Spring TYPE13 functions like a beam element with several independent modes of deformation:

Traction / Compression

Torsion

Bending (2 modes)

Shear (2 modes)

Contrary to a beam element, relations between displacements (resp. rotations) and forces (resp.
moments) are not deducted from the geometry (area, length, and moment of inertia) and
the material properties (Young's modulus, shear modulus). Instead, they are user-defined
through different stiffness formulations (see Stiffness Formulation for more details).

Spring TYPE13 works only if the length is not equal to zero. Nodes 1 and 2 are always used to
define the local X-axis. Local Y direction is defined at time t=0 and its position is
updated at each cycle, taking into account the mean X rotation. Initially, the Y-axis
can be defined in different ways. A third node can be used for beam elements. It is also
possible to use the local Y-axis of a skew frame. If a skew frame and third node are not
defined, global Y-axis replaces the Y skew axis. If the Y skew axis is co-linear with
the local X-axis, the local Y-axis and Z-axis are put in an arbitrary position. The
Z-axis is finally computed as the cross product of X-axis and Y-axis.

An illustration of a beam type spring is shown below (Figure 2).

A bending deformation is illustrated in Figure 3. This
deformation only takes into account the difference of the two nodes rotations. Beam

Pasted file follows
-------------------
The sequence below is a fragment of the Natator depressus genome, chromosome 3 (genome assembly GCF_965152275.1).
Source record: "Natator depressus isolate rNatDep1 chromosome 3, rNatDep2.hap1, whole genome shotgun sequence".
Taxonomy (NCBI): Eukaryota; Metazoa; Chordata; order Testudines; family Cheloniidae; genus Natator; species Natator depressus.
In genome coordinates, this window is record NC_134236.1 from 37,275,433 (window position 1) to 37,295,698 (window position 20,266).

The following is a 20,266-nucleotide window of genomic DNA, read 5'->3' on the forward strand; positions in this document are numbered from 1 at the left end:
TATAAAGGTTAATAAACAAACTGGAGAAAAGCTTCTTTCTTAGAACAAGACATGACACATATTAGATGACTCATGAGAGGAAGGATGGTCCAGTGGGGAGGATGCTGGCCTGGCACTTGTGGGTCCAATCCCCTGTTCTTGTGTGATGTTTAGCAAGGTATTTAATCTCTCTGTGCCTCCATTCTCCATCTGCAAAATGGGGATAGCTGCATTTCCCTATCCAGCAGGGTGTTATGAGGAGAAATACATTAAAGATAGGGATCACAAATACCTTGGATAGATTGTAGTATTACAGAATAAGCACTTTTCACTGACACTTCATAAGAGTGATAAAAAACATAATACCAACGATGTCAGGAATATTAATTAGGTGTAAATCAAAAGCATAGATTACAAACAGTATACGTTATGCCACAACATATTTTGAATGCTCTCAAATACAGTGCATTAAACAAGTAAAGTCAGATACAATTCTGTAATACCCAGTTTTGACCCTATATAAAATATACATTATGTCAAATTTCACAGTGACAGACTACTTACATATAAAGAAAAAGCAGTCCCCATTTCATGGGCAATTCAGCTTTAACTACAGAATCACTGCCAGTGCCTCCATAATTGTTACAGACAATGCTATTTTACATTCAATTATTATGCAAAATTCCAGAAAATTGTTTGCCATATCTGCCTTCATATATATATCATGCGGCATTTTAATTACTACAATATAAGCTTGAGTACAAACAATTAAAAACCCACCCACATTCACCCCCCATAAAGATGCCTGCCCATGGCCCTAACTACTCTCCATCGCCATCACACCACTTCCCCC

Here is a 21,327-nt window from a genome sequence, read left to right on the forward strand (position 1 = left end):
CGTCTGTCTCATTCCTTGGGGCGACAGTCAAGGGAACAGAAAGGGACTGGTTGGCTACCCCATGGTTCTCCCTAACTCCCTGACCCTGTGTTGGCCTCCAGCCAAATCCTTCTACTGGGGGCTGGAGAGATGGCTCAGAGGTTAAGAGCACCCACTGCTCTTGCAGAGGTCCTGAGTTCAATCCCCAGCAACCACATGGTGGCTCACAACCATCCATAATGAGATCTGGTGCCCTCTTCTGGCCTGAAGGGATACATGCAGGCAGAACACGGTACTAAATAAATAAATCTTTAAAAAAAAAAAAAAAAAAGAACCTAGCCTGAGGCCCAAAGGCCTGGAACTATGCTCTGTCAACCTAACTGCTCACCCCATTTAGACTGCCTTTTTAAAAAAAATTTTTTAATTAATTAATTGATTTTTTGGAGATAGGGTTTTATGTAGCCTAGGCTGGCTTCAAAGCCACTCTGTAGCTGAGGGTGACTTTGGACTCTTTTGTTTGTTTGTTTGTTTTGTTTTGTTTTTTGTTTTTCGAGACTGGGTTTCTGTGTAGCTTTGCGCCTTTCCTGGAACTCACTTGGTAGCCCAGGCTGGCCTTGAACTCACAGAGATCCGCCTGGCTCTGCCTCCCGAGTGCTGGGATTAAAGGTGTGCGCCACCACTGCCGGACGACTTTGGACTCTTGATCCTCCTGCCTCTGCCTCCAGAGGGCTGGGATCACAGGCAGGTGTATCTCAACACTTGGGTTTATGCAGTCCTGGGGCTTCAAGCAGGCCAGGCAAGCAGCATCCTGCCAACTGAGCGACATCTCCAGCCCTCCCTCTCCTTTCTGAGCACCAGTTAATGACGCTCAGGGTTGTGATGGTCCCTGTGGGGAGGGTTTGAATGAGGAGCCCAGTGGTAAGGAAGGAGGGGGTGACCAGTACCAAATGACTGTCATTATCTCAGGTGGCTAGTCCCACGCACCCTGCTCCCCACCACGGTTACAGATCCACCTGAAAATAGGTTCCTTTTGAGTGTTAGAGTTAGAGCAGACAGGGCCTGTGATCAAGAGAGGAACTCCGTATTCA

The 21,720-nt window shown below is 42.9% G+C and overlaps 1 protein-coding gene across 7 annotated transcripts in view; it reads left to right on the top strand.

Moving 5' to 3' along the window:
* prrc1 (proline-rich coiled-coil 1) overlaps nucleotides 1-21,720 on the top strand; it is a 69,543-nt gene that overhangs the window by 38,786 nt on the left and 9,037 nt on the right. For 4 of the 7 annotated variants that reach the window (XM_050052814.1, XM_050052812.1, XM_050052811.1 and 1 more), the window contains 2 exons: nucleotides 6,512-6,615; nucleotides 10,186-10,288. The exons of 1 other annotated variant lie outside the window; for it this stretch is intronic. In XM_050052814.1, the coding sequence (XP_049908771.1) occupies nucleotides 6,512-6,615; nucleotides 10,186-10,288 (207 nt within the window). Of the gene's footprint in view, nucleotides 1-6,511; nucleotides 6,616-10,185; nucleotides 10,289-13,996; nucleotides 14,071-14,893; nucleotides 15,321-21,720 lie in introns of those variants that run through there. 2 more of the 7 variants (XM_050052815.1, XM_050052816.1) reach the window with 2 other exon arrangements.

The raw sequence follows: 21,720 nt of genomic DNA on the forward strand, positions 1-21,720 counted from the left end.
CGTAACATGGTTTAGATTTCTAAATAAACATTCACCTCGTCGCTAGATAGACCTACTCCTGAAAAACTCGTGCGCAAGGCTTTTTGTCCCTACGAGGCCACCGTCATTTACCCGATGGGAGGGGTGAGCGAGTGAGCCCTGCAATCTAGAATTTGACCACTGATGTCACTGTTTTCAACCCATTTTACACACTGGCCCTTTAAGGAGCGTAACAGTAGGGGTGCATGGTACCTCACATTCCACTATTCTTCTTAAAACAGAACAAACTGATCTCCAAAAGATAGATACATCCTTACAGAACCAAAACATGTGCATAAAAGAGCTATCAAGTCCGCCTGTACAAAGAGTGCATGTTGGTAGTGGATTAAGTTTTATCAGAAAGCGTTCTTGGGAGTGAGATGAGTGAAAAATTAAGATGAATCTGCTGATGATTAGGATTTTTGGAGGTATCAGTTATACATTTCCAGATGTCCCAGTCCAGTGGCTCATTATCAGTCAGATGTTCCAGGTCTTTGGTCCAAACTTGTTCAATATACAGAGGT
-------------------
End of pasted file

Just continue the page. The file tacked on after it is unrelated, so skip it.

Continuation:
double bending does generate bending deformation; but shear deformation is shown
below.

The beam type spring behaves as a physical beam, in which the variation of bending moment in
length generates the increase in shear. The shear force in the spring implies the change
of bending moment.

Note: When defining the spring properties, it is strongly
recommended to introduce values with physical meanings. A spring with high shear
stiffness and a zero bending stiffness is not recommended and may lead to incorrect
results.

Contrary to spring TYPE8, rigid body rotation is possible without any artificial force and moment
generation for spring TYPE13. Behaviors of spring TYPE8 and TYPE13 under a rigid body
rotation are compared in Figure 5.

To compute the critical time step, the same formula as spring TYPE4 is applied; the minimum
overall degree of freedom is finally kept. Therefore to take into account the coupling
between bending and shear, and the stiffness' in bending are modified:

$${K}_{yy}\approx {K}_{yy}+{l}^{2}{K}_{z}$$

$${K}_{zz}\approx {K}_{zz}+{l}^{2}{K}_{y}$$

Between spring TYPE8 and TYPE13, the sign conventions is not the same, therefore results may be
rather confusing when trying to compare both spring. For spring TYPE13, the deformation
sign is based on the variation of initial length.

For a spring subjected to axial tension, the deformation will always be positive (Figure 6). This
is not true any longer for spring TYPE8, since this spring can have a zero length for
one (or all) direction, positive and negative spring deformations cannot be defined with
the variation of initial length. The sign convention chosen for all degrees of freedom
is that a deformation is positive (resp. negative), if displacement (or rotation) of
node 2 minus displacement (or rotation) of node 1 is positive (resp. negative).

Figure 7
illustrates the difference between spring TYPE8 and TYPE13, resulting from the sign
conventions in Radioss.